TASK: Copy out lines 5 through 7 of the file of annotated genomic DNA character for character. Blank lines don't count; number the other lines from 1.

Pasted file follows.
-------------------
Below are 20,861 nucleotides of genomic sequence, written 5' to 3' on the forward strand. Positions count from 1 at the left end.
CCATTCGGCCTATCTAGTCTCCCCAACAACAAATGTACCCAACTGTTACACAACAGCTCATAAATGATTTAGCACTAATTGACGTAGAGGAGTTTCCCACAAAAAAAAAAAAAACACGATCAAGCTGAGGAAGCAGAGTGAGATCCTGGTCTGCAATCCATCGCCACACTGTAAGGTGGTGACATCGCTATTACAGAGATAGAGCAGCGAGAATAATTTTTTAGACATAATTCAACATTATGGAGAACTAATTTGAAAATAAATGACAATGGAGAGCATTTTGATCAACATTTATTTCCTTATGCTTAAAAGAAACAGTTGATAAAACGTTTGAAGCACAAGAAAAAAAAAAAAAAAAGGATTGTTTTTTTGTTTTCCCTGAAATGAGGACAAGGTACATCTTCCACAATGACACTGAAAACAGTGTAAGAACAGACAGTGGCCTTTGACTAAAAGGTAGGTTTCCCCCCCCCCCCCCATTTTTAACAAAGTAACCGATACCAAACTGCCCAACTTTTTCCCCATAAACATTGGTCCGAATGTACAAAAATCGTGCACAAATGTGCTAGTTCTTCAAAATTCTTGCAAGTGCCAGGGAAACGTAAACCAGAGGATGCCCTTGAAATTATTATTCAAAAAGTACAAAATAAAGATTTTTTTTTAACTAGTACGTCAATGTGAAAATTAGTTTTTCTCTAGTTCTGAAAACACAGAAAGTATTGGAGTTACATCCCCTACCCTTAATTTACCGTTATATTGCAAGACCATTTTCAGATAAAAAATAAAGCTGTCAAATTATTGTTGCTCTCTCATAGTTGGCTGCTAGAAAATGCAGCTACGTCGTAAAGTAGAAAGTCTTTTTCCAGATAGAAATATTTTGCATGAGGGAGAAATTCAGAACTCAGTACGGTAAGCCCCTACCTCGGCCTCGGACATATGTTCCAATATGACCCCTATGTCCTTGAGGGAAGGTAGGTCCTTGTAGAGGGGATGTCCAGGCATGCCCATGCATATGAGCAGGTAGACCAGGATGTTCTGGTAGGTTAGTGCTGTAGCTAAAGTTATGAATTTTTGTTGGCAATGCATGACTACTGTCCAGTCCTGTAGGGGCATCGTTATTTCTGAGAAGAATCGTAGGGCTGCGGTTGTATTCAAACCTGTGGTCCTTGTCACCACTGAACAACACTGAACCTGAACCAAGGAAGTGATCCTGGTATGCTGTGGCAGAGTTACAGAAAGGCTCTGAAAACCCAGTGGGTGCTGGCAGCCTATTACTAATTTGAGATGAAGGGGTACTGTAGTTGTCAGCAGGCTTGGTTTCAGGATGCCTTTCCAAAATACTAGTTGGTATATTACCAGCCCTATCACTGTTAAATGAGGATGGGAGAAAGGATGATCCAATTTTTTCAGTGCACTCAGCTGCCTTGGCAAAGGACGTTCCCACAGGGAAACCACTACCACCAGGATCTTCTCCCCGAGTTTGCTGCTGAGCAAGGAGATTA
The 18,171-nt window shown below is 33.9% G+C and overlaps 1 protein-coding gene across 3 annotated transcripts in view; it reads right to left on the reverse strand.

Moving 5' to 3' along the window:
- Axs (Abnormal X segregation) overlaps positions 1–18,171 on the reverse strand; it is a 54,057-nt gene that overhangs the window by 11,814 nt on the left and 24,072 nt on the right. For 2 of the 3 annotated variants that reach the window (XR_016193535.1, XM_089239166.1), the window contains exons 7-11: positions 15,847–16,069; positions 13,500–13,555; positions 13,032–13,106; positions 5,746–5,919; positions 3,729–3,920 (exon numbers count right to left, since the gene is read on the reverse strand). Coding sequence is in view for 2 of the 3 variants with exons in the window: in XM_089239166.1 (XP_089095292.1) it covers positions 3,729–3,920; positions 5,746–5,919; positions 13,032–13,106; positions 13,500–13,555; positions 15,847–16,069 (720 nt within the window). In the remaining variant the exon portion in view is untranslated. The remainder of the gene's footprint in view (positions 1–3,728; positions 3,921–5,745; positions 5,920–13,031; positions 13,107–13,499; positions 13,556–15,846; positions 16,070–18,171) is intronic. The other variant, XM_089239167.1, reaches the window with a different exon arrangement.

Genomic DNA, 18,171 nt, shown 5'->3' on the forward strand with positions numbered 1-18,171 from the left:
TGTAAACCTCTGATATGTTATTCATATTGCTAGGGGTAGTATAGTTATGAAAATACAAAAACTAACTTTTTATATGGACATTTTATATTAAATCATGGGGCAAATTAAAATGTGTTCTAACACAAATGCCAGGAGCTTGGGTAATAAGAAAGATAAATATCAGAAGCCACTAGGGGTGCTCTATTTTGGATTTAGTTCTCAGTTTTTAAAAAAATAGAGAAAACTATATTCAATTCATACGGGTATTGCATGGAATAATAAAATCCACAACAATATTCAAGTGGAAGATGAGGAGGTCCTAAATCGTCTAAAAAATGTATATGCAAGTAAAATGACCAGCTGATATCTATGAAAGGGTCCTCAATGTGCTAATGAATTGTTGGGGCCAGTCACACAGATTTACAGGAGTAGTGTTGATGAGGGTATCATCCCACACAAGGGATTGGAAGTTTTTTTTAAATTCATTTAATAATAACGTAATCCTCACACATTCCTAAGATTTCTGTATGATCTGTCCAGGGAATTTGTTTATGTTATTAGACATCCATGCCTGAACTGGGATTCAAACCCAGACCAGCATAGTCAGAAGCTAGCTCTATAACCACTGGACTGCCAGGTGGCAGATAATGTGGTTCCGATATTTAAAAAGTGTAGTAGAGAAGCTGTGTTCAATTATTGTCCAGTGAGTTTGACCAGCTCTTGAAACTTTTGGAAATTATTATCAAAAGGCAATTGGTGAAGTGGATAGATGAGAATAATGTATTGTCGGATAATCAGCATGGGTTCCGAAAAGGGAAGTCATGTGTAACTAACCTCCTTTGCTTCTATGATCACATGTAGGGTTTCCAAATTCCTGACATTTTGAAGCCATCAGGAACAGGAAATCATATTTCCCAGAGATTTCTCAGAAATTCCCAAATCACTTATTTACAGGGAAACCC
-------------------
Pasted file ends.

- Axs (Abnormal X segregation) overlaps positions 1–18,171 on the reverse strand; it is a 54,057-nt gene that overhangs the window by 11,814 nt on the left and 24,072 nt on the right. For 2 of the 3 annotated variants that reach the window (XR_016193535.1, XM_089239166.1), the window contains exons 7-11: positions 15,847–16,069; positions 13,500–13,555; positions 13,032–13,106; positions 5,746–5,919; positions 3,729–3,920 (exon numbers count right to left, since the gene is read on the reverse strand). Coding sequence is in view for 2 of the 3 variants with exons in the window: in XM_089239166.1 (XP_089095292.1) it covers positions 3,729–3,920; positions 5,746–5,919; positions 13,032–13,106; positions 13,500–13,555; positions 15,847–16,069 (720 nt within the window). In the remaining variant the exon portion in view is untranslated. The remainder of the gene's footprint in view (positions 1–3,728; positions 3,921–5,745; positions 5,920–13,031; positions 13,107–13,499; positions 13,556–15,846; positions 16,070–18,171) is intronic. The other variant, XM_089239167.1, reaches the window with a different exon arrangement.

Genomic DNA, 18,171 nt, shown 5'->3' on the forward strand with positions numbered 1-18,171 from the left:
TGTAAACCTCTGATATGTTATTCATATTGCTAGGGGTAGTATAGTTATGAAAATACAAAAACTAACTTTTTATATGGACATTTTATATTAAATCATGGGGCAAATTAAAATGTGTTCTAACACAAATGCCAGGAGCTTGGGTAATAAGAAAGATAAATATCAGAAGCCACTAGGGGTGCTCTATTTTGGATTTAGTTCTCAGTTTTTAAAAAAATAGAGAAAACTATATTCAATTCATACGGGTATTGCATGGAATAATAAAATCCACAACAATATTCAAGTGGAAGATGAGGAGGTCCTAAATCGTCTAAAAAATGTATATGCAAGTAAAATGACCAGCTGATATCTATGAAAGGGTCCTCAATGTGCTAATGAATTGTTGGGGCCAGTCACACAGATTTACAGGAGTAGTGTTGATGAGGGTATCATCCCACACAAGGGATTGGAAGTTTTTTTTAAATTCATTTAATAATAACGTAATCCTCACACATTCCTAAGATTTCTGTATGATCTGTCCAGGGAATTTGTTTATGTTATTAGACATCCATGCCTGAACTGGGATTCAAACCCAGACCAGCATAGTCAGAAGCTAGCTCTATAACCACTGGACTGCCAGGTGGCAGATAATGTGGTTCCGATATTTAAAAAGTGTAGTAGAGAAGCTGTGTTCAATTATTGTCCAGTGAGTTTGACCAGCTCTTGAAACTTTTGGAAATTATTATCAAAAGGCAATTGGTGAAGTGGATAGATGAGAATAATGTATTGTCGGATAATCAGCATGGGTTCCGAAAAGGGAAGTCATGTGTAACTAACCTCCTTTGCTTCTATGATCACATGTAGGGTTTCCAAATTCCTGACATTTTGAAGCCATCAGGAACAGGAAATCATATTTCCCAGAGATTTCTCAGAAATTCCCAAATCACTTATTTACAGGGAAACCC